a reply to: strongfp
Yes, a specific sense of urgency is not needed for OCD to be diagnosed. Below is the actual criteria, directly from the DSM-5 which is used by
doctors and clinicians. Please pardon the lack of quotes etc. The post would not format properly for some reason when I tried to quote from an
outside source in this instance for some reason.
DSM-5 Diagnostic Criteria for Obsessive-Compulsive Disorder (300.3)
A. Presence of obsessions, compulsions, or both:
Obsessions are defined by (1) and (2):
1. Recurrent and persistent thoughts, urges, or impulses that are experienced, at some time during the disturbance, as intrusive and unwanted, and
that in most individuals cause marked anxiety or distress.
2.The individual attempts to ignore or suppress such thoughts, urges, or images, or to neutralize them with some other thought or action (i.e., by
performing a compulsion).
Compulsions are defined by (1) and (2):
1. Repetitive behaviors (e.g., hand washing, ordering, checking) or mental acts (e.g., praying, counting, repeating words silently) that the
individual feels driven to perform in response to an obsession or according to rules that must be applied rigidly.
2.The behaviors or mental acts are aimed at preventing or reducing anxiety or distress, or preventing some dreaded event or situation; however, these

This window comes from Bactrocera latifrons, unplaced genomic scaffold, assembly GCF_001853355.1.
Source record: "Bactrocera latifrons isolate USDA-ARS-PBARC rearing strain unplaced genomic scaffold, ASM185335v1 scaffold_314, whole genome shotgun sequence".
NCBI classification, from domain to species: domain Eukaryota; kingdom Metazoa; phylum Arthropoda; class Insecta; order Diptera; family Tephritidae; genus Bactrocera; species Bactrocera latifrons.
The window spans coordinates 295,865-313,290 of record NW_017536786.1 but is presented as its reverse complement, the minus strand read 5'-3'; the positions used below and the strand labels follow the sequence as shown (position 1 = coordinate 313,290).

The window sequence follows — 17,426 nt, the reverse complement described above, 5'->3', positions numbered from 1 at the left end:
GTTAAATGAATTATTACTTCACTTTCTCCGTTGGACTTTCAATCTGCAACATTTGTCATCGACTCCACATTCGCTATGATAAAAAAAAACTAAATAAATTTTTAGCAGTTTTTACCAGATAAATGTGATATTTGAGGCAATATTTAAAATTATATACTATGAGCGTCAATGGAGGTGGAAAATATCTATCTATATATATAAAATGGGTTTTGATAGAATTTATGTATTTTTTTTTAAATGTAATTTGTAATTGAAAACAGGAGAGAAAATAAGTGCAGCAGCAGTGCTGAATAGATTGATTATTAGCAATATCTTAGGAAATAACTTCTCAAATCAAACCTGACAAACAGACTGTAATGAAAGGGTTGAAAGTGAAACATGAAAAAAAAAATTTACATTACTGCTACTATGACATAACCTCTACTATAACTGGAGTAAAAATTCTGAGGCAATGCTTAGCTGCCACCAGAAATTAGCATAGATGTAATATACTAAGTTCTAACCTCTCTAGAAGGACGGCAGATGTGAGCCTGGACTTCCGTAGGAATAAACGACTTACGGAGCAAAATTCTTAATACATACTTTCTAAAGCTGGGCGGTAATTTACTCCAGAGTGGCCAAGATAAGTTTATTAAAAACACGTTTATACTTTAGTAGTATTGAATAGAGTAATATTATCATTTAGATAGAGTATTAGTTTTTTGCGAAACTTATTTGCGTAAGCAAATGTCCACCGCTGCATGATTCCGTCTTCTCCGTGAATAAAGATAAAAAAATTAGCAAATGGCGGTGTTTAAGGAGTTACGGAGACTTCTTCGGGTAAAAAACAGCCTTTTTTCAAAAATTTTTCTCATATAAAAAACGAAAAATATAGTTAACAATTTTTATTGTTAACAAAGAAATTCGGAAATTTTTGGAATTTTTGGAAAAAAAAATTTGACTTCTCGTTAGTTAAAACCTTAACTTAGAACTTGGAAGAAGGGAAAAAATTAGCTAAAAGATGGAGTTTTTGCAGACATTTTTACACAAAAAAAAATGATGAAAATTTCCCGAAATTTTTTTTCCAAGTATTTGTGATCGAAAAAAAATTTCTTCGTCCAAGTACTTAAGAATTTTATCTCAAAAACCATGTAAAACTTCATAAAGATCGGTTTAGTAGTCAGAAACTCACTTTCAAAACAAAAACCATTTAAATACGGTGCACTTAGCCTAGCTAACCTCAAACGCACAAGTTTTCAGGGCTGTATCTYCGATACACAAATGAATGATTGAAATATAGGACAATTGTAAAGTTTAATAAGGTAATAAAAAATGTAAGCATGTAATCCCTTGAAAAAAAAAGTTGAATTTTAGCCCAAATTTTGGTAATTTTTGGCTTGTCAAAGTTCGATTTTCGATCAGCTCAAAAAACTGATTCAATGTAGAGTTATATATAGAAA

behaviors or mental acts are not connected in a realistic way with what they are designed to neutralize or prevent, or are clearly excessive.
Note: Young children may not be able to articulate the aims of these behaviors or mental acts.
B. The obsessions or compulsions are time-consuming (e.g., take more than 1 hour per day) or cause clinically significant distress or impairment in
social, occupational, or other important areas of functioning.
C. The obsessive-compulsive symptoms are not attributable to the physiological effects of a substance (e.g., a drug of abuse, a medication) or another
D. The disturbance is not better explained by the symptoms of another mental disorder (e.g., excessive worries, as in generalized anxiety disorder;
preoccupation with appearance, as in body dysmorphic disorder; difficulty discarding or parting with possessions, as in hoarding disorder; hair
pulling, as in trichotillomania [hair-pulling disorder]; skin picking, as in excoriation [skin-picking] disorder; stereotypies, as in stereotypic
movement disorder; ritualized eating behavior, as in eating disorders; preoccupation with substances or gambling, as in substance-related and
addictive disorders; preoccupation with having an illness, as in illness anxiety disorder; sexual urges or fantasies, as in paraphilic disorders;
impulses, as in disruptive, impulse-control, and conduct disorders; guilty ruminations, as in major depressive disorder; thought insertion or
delusional preoccupations, as in schizophrenia spectrum and other psychotic disorders; or repetitive patterns of behavior, as in autism spectrum
With good or fair insight: The individual recognizes that obsessive-compulsive disorder beliefs are definitely or probably not true or that they may
or may not be true.
With poor insight: The individual thinks obsessive-compulsive disorder beliefs are probably true.
With absent insight/delusional beliefs: The individual is completely convinced that obsessive-compulsive disorder beliefs are true.